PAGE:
Hi Doug, Thank you for your question. Above the graph, you should see four blocks with ‘Total clicks’, ‘Total impressions’, ‘Average CTR’ and ‘Average position’. By default, only the first two blocks are selected. Clicking on the other two blocks, they will be added to the list as well:)

  10. Jeffrey Bradbury
    Jeffrey Bradbury  • 5 months ago

    Great article!
    Would you suggest only adding your website once to Search Console?
    Or…
    Do you add both the www. version and the non www version?
    What determines which version of the URL you want to add to Search Console?

  11. Marco |Rankify.nl
    Marco |Rankify.nl  • 5 months ago

    Thanks for the well documented blog. Somehow I’m too much used to the older version, so I will stick to it as long as the newer version doesn’t have the same options and functionality.

    • Meike Hendriks

      Hi Marco, I understand! It’s also a bit confusing that you have to switch between the two in the current situation. I hope they’ll migrate the other features soon so we can get used to the new version:)

  12. Laudine
    Laudine  • 5 months ago

    Hi,

    Thanks for posting this! I learnt some new things i did not know already. The notifications about the errors for example!

    • Meike Hendriks

      Hi Laudine, You’re welcome! Glad to hear that this post was helpful for you.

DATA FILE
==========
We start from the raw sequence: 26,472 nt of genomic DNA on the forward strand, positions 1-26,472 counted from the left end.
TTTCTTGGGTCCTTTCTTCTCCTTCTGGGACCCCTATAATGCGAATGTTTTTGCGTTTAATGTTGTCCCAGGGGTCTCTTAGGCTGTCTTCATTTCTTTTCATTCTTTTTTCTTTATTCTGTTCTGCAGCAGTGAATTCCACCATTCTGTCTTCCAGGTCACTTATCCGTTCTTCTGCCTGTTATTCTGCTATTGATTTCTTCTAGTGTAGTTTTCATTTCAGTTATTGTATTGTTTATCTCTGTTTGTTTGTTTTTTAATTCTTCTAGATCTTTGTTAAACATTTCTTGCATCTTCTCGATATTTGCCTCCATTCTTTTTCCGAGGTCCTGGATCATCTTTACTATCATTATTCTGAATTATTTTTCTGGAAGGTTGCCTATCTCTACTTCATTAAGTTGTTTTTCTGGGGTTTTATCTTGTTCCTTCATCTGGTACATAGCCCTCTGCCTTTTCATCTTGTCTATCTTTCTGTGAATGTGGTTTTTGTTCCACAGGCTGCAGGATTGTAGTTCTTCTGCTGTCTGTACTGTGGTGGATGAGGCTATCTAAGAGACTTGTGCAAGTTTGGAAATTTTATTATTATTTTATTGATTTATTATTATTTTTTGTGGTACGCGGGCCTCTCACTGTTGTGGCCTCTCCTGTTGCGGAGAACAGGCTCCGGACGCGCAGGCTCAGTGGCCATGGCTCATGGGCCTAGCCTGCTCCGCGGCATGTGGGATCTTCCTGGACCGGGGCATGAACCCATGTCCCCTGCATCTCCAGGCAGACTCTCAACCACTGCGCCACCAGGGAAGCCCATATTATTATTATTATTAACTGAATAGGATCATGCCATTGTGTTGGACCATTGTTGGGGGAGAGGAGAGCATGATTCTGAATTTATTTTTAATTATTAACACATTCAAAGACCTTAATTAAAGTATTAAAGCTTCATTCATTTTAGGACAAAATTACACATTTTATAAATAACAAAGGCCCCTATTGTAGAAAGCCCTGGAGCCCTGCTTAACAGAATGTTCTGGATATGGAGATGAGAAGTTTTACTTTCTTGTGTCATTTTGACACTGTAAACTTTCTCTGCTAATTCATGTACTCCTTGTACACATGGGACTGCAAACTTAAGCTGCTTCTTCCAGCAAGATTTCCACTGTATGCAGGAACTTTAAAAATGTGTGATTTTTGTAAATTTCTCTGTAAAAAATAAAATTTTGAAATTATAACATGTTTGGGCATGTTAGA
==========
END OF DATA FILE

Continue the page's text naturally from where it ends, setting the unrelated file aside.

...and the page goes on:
13. Daniel
    Daniel  • 5 months ago

    Great review. In Spain there are few features migrated yet. Almost everything is yet to be migrated, but great to see how it will work.

    Thanks.

    • Meike Hendriks

      Hi Daniel, We’ll update the article when other features are migrated! Thanks for commenting.

  14. noorsplugin
    noorsplugin  • 5 months ago

    The new search console looks good. But it’s missing a lot of features from the old search console.

    • Willemien Hallebeek
      Willemien Hallebeek  • 5 months ago

      Hi, Yes it does! But they’re working on getting more old features in the new design.

  15. dailytut
    dailytut  • 5 months ago

    Wonderful Guide. I am bit confused after trying out the new search console. This page is must read to easily go through the new interface. (Y) Thanks Meike.

    Regards,

    Robin.

    • Meike Hendriks

      Hi Robin, You’re welcome!

  16. Thomas